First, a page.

In our initial session, I took a very extensive and detailed history of the actual events . The accident report said she slipped on water and fell in the hallway and had been out of work since then. The history was woefully incomplete. It did not tell me anything about what kind of fall, what was going on surrounding the event and what happened after the event. From talking with her, this is what I learned and what should have been in the history I’d been given: She was a kindergarten teacher. She was walking 20+ kindergarteners in a line down a hallway. This was the first week of school and the children did not know what to do, so she had to help them stay together in a line in order to follow her . This was when she slipped on a puddle of water from a nearby water fountain, fell on the floor, hit her head and lost consciousness. I asked her what she remembered when she awakened into consciousness. She told me there was someone standing over her asking her something.

She was cloudy about the event.   I asked if there was anyone in the hall? “No.”  Any children? “No.” Any other teachers? “No.” Any nurse? “No.”

So, I learned that when she regained consciousness, the hallway was cleared of everyone with the exception of the person who was standing over her trying to talk to her.

If you extrapolate from that to try to determine the duration of her loss of consciousness, you would conclude that from the time she slipped, fell and lost consciousness, the following would most likely have occurred : The kindergarteners would have been upset, anxious and crying. Another teacher would have had to notice that, gather the children and take them into another room. This would have taken at least a few minutes. Meanwhile, a colleague would presumably try to get the nurse. And, finally, while all of this was going on, someone would stay with her. This would be the person who was standing over her trying to talk to her when she awakened from her loss of consciousness.

This history now suggested that at the very least, she had  lost consciousness for around 10-15 minutes and awakened to a vague sense of someone asking if she were all right. She told me she does not remember what she replied. She thinks she said she was okay. She was confused, dazed and disoriented.

There was no ambulance called, and she was sent home.  She slept the rest of the weekend. While she had ‘islands of memory” over the next couple of weeks, she was not laying down consistent memories , suggesting a protracted Post Traumatic Amnesia.

Clinically, all of this presented a very different picture from the one I had been given initially. From a simple slip and fall with a neuropsychological testing that looked too impaired for someone who just had a slip and fall, this woman clearly had a head injury.  She had a positive loss of consciousness of 10-15 minutes, islands of memory and Post Traumatic Amnesia for a couple of weeks.

My report to the case manager was that this was a  woman who had suffered a very serious injury. By the time she got to me, she had been struggling for weeks with no services for the head injury. Her deficits included neurocognitive dysfunction, post-traumatic vestibular dysfunction and post-traumatic visual dysfunction.       Much of the delay in treatment had to do with an initial assessment in which the history was incomplete and the conclusions less than accurate. If a complete history had been taken at the beginning, she could have been helped with these issues and would have improved more rapidly. The accident analysis and narrative failed this woman and she paid the price.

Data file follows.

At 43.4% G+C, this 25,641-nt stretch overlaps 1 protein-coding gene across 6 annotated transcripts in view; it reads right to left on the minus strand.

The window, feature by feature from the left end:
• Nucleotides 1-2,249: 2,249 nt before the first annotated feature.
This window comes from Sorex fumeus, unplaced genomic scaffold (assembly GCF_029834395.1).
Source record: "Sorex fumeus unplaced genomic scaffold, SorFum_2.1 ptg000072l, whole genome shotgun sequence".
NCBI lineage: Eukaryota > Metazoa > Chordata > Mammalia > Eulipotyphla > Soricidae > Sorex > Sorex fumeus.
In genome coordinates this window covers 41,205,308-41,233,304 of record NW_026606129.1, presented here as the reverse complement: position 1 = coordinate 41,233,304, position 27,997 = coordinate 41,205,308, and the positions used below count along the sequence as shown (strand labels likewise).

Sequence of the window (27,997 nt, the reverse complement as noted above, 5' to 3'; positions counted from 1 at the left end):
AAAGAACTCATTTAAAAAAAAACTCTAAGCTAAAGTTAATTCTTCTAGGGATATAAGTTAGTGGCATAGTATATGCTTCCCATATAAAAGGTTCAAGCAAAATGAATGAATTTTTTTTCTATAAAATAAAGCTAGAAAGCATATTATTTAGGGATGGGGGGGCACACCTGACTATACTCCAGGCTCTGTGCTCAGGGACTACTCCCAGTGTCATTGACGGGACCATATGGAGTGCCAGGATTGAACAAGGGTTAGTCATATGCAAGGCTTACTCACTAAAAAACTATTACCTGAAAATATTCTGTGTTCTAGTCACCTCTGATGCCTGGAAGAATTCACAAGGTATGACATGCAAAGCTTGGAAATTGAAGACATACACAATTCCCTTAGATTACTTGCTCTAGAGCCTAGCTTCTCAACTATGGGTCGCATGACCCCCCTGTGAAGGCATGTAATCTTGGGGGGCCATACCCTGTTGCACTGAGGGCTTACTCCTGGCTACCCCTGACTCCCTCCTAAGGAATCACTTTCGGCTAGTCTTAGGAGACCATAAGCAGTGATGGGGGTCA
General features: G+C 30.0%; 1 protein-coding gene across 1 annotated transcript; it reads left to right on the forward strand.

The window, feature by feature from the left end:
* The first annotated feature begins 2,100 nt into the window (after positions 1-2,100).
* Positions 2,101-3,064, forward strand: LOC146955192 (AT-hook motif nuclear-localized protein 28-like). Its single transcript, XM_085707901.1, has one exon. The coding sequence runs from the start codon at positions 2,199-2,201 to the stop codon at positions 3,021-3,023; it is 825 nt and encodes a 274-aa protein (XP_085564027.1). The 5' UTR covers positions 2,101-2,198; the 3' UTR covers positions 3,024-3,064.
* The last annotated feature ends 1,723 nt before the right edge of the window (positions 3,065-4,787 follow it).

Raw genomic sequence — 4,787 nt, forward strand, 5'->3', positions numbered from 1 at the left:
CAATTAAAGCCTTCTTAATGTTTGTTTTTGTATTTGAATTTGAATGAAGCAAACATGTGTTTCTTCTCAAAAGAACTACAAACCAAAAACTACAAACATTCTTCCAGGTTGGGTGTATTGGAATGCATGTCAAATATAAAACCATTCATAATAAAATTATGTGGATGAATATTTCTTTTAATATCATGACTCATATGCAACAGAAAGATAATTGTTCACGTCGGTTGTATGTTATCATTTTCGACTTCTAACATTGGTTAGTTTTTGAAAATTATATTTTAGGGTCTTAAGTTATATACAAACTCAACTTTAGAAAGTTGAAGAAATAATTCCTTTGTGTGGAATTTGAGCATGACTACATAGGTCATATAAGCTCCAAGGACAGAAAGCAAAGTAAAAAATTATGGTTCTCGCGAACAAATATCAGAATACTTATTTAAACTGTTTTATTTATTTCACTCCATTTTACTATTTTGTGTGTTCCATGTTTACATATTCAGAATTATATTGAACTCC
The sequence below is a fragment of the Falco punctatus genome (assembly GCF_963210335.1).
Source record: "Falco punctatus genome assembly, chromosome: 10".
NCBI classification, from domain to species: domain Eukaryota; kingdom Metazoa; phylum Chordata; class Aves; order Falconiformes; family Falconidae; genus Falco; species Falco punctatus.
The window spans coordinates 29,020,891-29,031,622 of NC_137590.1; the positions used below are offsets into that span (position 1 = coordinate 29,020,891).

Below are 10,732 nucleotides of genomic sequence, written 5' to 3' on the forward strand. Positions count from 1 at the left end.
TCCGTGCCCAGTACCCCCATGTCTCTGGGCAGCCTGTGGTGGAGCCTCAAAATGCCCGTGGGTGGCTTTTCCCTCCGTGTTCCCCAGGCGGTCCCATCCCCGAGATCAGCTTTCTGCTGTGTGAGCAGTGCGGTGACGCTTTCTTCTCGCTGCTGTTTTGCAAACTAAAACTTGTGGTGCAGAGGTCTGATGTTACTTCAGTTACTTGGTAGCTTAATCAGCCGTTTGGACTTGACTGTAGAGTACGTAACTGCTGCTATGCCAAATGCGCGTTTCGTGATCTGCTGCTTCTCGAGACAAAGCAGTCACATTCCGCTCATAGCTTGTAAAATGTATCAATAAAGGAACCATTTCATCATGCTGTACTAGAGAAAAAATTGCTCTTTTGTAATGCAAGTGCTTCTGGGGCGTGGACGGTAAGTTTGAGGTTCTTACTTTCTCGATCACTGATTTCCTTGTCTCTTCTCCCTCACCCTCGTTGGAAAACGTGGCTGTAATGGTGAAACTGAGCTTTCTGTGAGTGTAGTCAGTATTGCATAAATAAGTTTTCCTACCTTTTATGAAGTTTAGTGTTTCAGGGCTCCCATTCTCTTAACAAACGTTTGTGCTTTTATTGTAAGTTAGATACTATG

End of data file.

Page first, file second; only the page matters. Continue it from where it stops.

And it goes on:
The bottom line to this is that we at WCPN know the importance of taking a very detailed history. Of course, this is important for any accident, but even more so for accidents involving head injuries, which by their very nature are psychologically problematic. For us, getting the history right is the first essential step in treating our patients sooner, faster,smarter.

Retrograde Amnesia: Why Doesn’t The Injured Worker Remember The Accident?

After the recent and horrid AMTRAK crash just outside Philadeiphia authorities determined the train was traveling more than twice as fast as the speed limit allowed. Media then focused on the engineer’s claim that he had “no recollection of the crash.” This phenomenon of not being able to remember an accident is not uncommon in  the field of neuropsychology.

In my years of practice working with head injured workers, I have noted that with an altered state of consciousness or a positive loss of consciousness, inevitably, the injured party has no recollection of the actual incident. This phenomenon is called Retrograde Amnesia. It is classified under Post Traumatic Amnesia ( PTA), which I  will discuss in a future post. Retrograde Amnesia is a partial or total loss of the ability to recall events that have occurred during the period immediately preceding the brain’s injury. Retrograde Amnesia targets the most recent memories. Ribot ‘s Law  suggests that  there is a pattern of destroying new memories before older ones because  the neural pathways of the new  memories are  not as strong as the older ones,  which  have been strengthened by years of retrieval. Basically, what happens is that the injured worker loses the memory of and access to the events that occurred immediately before the injury.